We were all in meetings that were about 30 minutes too long.
We laugh at “this could have been an email” GIFs, sigh, and move on with our days.
The truth is, however, unnecessary meetings cost us far more than just time. The 2019 Doodle State of Meetings Report estimates that poorly organized meetings cost US companies $ 399 billion.
One or two unnecessary meetings a week may seem insignificant, but if you look at a whole year’s meetings, the impact is significant.
As more companies move to remote work, the number of meetings also increases. How can teams make sure their meetings stay productive? Stand ups are one way to solve this.
What is a stand-up meeting?
A stand-up meeting, also known as daily scrum, is a short meeting (up to 15 minutes) in which each team member presents their current priorities and obstacles. It follows the agile software development framework, which is intended to streamline project workflows and improve cross-team collaboration.
To understand why stand ups exist, you first need to understand the agile methodology.
Many companies have long used a waterfall model for projects. This meant that the teams would take the projects step-by-step, assuming that the requirements would stay the same as they developed. The problem with the waterfall approach is that:
- Teams are not always aligned.
- Unclear requirements often delay progress.
- Testing only begins after development is complete.
Agile is based on iterative development, which means that teams are more closely involved in project progress. Teams work in a sprint and stand-ups solve problems quickly and efficiently.
Stand ups are usually daily. However, some teams have them less often. To maintain the benefits of the process, a stand-up meeting should be held no less than once a week. The main reason is that it is more difficult to track everyone’s progress and remove obstacles as they arise.
We also know that business priorities can change quickly. If the stand-ups are too far apart, it can lead to information gaps between teams and slow delivery times.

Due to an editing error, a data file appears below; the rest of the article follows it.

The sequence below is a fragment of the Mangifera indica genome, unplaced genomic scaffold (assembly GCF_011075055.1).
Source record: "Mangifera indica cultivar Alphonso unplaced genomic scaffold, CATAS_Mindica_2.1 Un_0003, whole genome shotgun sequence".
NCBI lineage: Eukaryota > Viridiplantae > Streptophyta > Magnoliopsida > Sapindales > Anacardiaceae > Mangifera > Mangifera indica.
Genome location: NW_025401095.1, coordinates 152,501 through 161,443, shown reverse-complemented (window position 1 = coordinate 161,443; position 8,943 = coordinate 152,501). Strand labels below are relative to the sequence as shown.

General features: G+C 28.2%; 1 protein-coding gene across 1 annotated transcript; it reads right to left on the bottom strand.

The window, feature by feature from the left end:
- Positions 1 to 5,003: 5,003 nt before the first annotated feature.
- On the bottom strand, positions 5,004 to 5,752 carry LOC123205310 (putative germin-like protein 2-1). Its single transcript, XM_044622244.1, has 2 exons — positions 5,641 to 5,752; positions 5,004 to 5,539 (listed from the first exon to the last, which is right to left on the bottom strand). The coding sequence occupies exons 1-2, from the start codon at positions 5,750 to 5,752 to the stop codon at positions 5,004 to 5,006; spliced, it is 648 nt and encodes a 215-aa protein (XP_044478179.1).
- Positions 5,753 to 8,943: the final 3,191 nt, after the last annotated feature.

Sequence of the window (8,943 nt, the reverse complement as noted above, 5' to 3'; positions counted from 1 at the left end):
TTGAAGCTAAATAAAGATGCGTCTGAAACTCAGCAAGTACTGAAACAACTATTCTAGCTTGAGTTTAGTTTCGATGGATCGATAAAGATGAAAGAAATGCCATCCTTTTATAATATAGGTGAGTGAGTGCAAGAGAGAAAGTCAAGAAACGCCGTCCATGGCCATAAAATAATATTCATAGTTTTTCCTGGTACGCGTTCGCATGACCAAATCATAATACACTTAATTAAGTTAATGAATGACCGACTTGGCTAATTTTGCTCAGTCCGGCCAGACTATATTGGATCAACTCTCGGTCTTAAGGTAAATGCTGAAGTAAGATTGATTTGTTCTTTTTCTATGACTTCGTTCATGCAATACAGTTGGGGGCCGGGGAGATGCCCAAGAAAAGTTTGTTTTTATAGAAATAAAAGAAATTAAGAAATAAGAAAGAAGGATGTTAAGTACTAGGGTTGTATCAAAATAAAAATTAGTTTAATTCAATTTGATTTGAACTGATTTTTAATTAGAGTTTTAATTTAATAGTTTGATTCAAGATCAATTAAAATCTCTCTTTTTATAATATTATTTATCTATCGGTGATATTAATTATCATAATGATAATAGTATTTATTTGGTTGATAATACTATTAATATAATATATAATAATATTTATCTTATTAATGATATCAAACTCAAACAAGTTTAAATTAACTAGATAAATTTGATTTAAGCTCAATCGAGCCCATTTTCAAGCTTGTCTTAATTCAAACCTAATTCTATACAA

Stand-up meeting format
During a stand-up meeting, each team member should answer the following questions:
- What have you been working on since the last meeting?
- What are you working on now
- Are there any blockers hindering your progress?
Regular updates help team members and executives track everyone’s progress and assess what needs to be done to meet sprint goals.
Take my role as a writer on a blog team as an example.
During a stand-up, I would say, “Yesterday I finished writing the X article and finished my second draft for the Y article. Today I will be working on getting the Y article into the Content Management System (CMS) upload and draft two outlines for new articles. My current obstacle is that I’ve lost access to the CMS and have to connect to someone from IT to regain access. ”
From there, my manager could suggest connecting me to a specific technician on the IT side and contacting me after getting up. If you follow this format, everyone in the meeting will have a clear view of what you’re working on and how it will affect the sprint.
Best practices for stand-up meetings
1. Keep the meeting brief.
If your stand-up meeting lasts for an hour, you’re doing it wrong. This type of meeting is designed to keep all team members informed. It is not a meeting for planning, problem solving, or brainstorming.
Ideally, your stand-up will last between five and 15 minutes. That sounds short, but it works well when everyone stays at work. Therefore everyone should prepare what they will say beforehand and stick to the script.
To keep the meetings productive, let your Scrum Master or team leader keep an eye on the time and intervene if necessary to move things forward.
2. Follow-up after the meeting.
As mentioned before, stand-up meetings have very defined goals: getting to know everyone’s main focus and identifying obstacles that can affect the sprint.
Once problems have been identified, follow-up meetings with smaller team members can be scheduled to resolve them, whether they are brainstorming solutions or their solution.